Posted by Irwin on May 05, 1999 at 22:58:05:
My area is being handled by Intown Management(or something like that, operating out of Atlanta). They’re
handling 14 states. They just got their first list up for a first bid submission date which happened to be today. They were six weeks late in getting started. They haven’t published any rules for bidding or payment, so we’re assuming they’re going by HUD’s prior procedure. They have a new contract form that nobody has yet, and instead of creating one that can be done on the computer and photo-copied, they created a new six part carbon paper form. Not too bright there.
I can’t judge their appraisals, but they seem to be in the same area that HUDs were.
I have no idea who these outsource REO contractors are, or what experience they have in handling sales of REO properties in huge numbers. These deals were all cut by HUD in DC and dictated to the field offices around the country. God only knows what’s going to happen. At best, the system will work approxiately the same as it did when the local HUD offices were running the show. At worst, the re-sale system will collapse in chaos, fraud and confusion, costing the taxpayers a gazillion dollars before HUD wakes up and takes back control.
HUD’s New Mgmt. - Posted by BR2
Posted by BR2 on May 05, 1999 at 20:42:37:
Just saw the first listing since HUD REO’s are being handled by a new company. From prior experience with HUD homes, they were priced well below market value because of their condition. On this listing I’ve noticed that the homes are being priced pretty close to FMV. Has anyone found this to be true in their area? Is this new company doing any repairs prior to listing???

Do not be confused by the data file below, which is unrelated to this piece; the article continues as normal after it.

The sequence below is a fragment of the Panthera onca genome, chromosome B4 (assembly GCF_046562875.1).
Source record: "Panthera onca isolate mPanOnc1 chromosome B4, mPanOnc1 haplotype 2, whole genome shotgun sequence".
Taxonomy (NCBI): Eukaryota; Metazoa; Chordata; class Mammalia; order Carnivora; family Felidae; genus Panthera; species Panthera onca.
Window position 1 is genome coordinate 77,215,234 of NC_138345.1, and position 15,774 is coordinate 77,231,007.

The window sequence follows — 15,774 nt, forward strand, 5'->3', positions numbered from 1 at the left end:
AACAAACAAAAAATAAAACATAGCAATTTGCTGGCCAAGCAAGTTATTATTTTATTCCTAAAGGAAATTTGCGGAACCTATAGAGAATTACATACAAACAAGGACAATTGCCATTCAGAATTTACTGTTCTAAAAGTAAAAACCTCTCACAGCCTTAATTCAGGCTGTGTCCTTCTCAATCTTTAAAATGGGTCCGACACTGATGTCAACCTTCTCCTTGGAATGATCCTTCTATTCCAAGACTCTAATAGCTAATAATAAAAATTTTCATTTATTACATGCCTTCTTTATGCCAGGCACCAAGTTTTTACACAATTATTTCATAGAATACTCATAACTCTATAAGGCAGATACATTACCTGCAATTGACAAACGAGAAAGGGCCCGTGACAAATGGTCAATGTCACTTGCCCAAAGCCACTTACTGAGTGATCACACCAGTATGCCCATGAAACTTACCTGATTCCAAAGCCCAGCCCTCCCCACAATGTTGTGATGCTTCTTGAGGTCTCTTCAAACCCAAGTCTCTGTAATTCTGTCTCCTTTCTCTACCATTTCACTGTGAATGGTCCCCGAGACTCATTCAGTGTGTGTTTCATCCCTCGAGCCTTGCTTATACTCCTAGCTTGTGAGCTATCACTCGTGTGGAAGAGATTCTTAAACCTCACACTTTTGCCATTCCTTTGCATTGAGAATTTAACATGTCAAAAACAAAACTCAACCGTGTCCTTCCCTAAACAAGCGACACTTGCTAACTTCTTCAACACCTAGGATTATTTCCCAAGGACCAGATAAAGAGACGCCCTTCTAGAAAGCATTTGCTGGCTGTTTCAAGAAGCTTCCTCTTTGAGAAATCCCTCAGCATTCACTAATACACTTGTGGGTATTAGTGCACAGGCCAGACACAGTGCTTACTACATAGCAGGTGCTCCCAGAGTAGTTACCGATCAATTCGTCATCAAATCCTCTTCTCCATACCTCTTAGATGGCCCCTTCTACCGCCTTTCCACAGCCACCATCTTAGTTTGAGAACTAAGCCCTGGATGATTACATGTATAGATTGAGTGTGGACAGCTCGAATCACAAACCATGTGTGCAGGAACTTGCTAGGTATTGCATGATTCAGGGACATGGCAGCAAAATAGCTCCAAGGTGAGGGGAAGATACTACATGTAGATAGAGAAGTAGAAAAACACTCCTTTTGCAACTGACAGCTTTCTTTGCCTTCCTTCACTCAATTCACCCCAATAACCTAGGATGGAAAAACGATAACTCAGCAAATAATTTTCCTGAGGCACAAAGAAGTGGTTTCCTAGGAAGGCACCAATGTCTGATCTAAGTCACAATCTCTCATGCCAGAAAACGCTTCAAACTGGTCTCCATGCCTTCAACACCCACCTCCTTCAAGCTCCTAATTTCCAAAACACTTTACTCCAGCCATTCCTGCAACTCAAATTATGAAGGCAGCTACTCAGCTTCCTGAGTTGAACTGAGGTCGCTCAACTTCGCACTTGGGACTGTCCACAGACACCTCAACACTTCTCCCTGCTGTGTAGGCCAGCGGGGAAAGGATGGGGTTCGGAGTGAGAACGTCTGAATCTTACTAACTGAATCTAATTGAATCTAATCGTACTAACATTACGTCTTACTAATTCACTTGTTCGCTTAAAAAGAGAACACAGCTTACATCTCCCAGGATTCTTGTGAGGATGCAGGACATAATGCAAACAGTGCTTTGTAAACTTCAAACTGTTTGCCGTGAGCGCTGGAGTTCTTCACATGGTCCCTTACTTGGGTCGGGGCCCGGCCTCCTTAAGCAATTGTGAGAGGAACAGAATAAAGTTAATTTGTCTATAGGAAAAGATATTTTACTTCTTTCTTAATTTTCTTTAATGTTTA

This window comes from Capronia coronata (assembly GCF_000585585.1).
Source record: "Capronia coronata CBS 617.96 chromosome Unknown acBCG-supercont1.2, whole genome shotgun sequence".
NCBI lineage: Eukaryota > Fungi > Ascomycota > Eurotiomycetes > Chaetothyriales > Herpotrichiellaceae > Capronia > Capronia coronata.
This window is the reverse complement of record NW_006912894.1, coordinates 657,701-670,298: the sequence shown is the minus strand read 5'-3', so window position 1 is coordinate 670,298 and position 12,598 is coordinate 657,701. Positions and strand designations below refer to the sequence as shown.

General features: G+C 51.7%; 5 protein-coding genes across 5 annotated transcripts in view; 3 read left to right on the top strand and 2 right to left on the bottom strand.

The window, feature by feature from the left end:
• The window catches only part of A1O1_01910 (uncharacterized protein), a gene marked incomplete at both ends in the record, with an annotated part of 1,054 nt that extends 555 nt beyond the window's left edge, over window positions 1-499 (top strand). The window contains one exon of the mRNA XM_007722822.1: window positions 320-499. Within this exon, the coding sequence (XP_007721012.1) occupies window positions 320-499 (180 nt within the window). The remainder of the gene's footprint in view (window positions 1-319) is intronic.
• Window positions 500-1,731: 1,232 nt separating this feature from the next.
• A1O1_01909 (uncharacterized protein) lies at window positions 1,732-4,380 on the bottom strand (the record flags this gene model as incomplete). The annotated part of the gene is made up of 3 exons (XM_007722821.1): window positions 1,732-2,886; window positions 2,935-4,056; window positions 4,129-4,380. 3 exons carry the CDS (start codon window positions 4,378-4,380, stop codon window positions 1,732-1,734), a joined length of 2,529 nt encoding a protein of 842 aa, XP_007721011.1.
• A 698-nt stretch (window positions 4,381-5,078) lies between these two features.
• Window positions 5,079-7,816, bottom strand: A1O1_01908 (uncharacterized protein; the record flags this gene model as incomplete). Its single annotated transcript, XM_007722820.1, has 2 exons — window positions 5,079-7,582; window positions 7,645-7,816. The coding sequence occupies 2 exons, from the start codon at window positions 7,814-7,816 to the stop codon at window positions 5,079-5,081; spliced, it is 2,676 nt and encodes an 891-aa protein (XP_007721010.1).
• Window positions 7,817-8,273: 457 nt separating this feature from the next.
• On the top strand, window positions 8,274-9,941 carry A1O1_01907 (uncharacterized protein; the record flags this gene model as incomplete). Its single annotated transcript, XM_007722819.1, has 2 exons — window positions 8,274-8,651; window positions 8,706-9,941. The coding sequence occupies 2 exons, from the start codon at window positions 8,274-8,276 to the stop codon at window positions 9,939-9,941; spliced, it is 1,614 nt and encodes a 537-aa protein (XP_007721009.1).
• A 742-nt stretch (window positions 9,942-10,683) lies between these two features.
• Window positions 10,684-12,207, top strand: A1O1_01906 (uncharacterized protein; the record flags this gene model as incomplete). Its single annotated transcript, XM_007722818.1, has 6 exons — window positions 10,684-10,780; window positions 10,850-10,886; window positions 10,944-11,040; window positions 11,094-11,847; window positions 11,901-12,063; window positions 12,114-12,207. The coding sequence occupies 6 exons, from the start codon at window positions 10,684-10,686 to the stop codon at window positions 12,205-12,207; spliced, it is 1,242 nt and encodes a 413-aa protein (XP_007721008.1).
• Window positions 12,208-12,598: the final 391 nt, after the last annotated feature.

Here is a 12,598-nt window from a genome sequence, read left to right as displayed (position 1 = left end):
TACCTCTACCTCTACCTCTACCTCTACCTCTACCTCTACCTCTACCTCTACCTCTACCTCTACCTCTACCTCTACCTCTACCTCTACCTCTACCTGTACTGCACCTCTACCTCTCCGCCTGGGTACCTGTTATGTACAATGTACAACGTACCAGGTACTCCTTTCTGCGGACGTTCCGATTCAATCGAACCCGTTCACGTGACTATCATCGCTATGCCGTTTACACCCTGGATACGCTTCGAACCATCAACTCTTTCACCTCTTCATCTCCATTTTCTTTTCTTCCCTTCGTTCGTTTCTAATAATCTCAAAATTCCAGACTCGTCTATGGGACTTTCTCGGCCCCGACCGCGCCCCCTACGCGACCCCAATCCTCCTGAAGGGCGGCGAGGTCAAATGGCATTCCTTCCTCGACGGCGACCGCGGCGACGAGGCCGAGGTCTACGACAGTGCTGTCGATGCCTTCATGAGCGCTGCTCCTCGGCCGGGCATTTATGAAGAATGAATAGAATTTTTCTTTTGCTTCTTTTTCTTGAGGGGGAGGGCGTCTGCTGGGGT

Re: HUD’s New Mgmt. - Posted by CarolFL
Posted by CarolFL on May 06, 1999 at 14:55:06:
Look, guys. When there properties don’t move they will end up having to ‘get reasonable’ - as does any seller with a problem on their hands.
Keep your eyes peeled. SE Alliance ( the FL/PR and VI 1st Preston arm) will find themselves so backed up with properties that they will HAVE to start letting them go at investor prices or keep them on the books forever.
Re: HUD’s New Mgmt. - Posted by Jim IL
Posted by Jim IL on May 06, 1999 at 13:06:04:
In my area, HUD’s new marketing and management stated that the NEW listings would be available by “mid april”.
Well, here we are in May, and no new listings are up.
I am in Illinois, Chicago burbs, and our region is being covered by a company in Atlanta Georgia.
I hope they are competent in there idea for list prices, but we shall see.
I do know that in the meantime there have been SEVERAL new homes added to the HUD arena, and the old ones are still sitting.
So, perhaps the shear volume of inventory will be an asset to us, the area investors.
Anyone who has info on “In town management” from Atlanta, pleas pass it along.
Northern California - Posted by Rosie(CA)
Posted by Rosie(CA) on May 06, 1999 at 12:52:20:
There’s the Realty company hired by HUD, and another realty company hired to place ads in the MLSs.
So Realty company A wants it’s cut.
Realty company B wants it’s cut.
And HUD wants there cut.
This would explain why so many homes listed on the Web site are listed right at the appraised value. I’m not familiar with the prices outside my city, so I can’t tell ya if there appraisals leave any room for profit.
Re: HUD’s New Mgmt. - Posted by Dave T
Posted by Dave T on May 06, 1999 at 11:27:28:
In my area of interest, Intown Management Group is marketing HUD foreclosures. I see no difference in the pricing scheme since HUD usually priced their new listings at or near FMV (based on comps) in the MD and DC areas.
Under the new marketing approach, Intown Management Group will only consider full price offers during the first 30 days. Day 1 through 10 is reserved for owner occupant and non-profit/government organization bids. During day 11 through 30 full price offers will be accepted from investors. A bid at least 88% of list is considered a “full price” offer. Deeper discounts are considered “less than full price” offers. Remember that the 88% includes the realtor’s commission. Therefore, your bid must be within 5% or 6% of list price to be accepted in the first 30 days.